Journey to the dollarization of the Venezuelan economy

In Venezuela, buses have become “exchange houses” on wheels due to the lack of cash in the country. With a dollar in hand, the people of Caracas line up to get on the bus. The driver collects and delivers in exchange a wad of eroded Venezuelan banknotes, which seem doomed to become extinct. Transportation is the only sector that still uses bolivars in cash on a daily basis.

A wad of bills doomed to go extinct

“We are the only commercial establishment, let’s call it that, that we have cash, because banks do not have the capacity to deliver cash to users, so we have become exchange houses,” explains Marcelo Moret, bus driver.

An urban bus ticket costs 150,000 bolivars. Given the difficulties in finding cash, carriers pay for the dollar about 30% less than what the official quotations mark.

“Due to the amount of dollars that reach us, we have to pay it below the page (price established by the market) because they totally take away the little cash that falls to us.”

In the absence of cash, bartering is practiced

Some passengers barter, they pay with a kilo of rice and the driver gives them the difference. It is one more symptom of the agony of cash in the South American country, where the highest denomination bill, 50,000 bolívares, is equivalent to just three cents on the dollar. With what you no longer buy anything. A value dissolved by hyperinflation and the constant depreciation of the local currency.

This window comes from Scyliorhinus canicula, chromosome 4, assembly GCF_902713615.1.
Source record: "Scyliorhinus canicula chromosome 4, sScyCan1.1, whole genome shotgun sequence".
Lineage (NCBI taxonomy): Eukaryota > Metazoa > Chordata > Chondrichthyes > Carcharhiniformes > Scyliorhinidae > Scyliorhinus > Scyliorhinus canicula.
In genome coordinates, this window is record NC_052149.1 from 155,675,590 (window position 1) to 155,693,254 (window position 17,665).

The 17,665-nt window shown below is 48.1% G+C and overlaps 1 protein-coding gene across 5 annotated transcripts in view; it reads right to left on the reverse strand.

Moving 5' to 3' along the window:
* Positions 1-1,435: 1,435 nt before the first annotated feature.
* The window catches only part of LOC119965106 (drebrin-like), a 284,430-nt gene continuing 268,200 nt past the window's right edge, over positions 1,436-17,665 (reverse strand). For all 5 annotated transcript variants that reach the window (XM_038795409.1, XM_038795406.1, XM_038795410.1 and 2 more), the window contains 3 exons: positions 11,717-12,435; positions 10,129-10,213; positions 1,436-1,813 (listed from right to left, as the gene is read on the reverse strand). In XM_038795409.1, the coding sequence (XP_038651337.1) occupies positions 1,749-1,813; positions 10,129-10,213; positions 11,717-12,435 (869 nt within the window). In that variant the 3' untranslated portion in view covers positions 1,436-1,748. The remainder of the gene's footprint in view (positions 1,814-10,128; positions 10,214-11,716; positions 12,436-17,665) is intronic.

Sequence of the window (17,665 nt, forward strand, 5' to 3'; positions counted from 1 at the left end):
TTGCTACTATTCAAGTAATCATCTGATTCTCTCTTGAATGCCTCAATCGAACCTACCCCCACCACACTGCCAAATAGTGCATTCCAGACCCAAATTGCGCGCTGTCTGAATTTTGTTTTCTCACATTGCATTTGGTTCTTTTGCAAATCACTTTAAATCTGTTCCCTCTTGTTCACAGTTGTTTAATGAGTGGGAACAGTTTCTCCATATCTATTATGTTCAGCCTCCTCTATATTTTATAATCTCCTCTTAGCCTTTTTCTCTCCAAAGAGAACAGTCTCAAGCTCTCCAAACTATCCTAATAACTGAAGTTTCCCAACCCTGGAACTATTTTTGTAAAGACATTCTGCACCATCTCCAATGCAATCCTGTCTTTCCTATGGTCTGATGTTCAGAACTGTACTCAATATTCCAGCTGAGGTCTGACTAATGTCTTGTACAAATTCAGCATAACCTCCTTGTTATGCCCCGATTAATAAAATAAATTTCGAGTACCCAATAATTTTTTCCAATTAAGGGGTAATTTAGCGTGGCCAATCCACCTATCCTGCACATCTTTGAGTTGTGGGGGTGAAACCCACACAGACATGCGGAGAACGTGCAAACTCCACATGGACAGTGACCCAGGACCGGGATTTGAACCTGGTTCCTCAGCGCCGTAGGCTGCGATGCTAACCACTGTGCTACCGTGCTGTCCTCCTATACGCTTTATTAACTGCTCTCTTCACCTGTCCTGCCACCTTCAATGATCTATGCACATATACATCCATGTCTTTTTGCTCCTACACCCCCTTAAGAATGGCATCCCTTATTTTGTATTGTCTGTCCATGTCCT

Devalued currency

The bolivar has depreciated 38% so far in 2021 alone, after losing more than 95% of its value in 2020.

The Venezuelan economy accumulates seven consecutive years of recession. Venezuelans have taken refuge in the dollar, as well as in the Colombian peso and the Brazilian real in border areas.

Digitization to buy bread

As this informal dollarization progresses, President Nicolás Maduro described as an “escape valve” the fact that businesses have been forced to use exclusively electronic mechanisms to collect in bolivars, even for small operations such as buying a simple loaf of bread.

Maduro, who promotes the “total digitization” of payments in Venezuela, promised carriers magnetic card systems that pass through a reader for payments; but that option is far from being massive.

The social gap and the excluded from the dollar

65.9% of commercial transactions in Venezuela are made in dollars, but half of the population does not have regular access to the dollar. The phenomenon opens social gaps. And many are excluded. Four out of five Venezuelans do not have enough income to cover their diet, according to a recent study conducted by the country’s leading universities.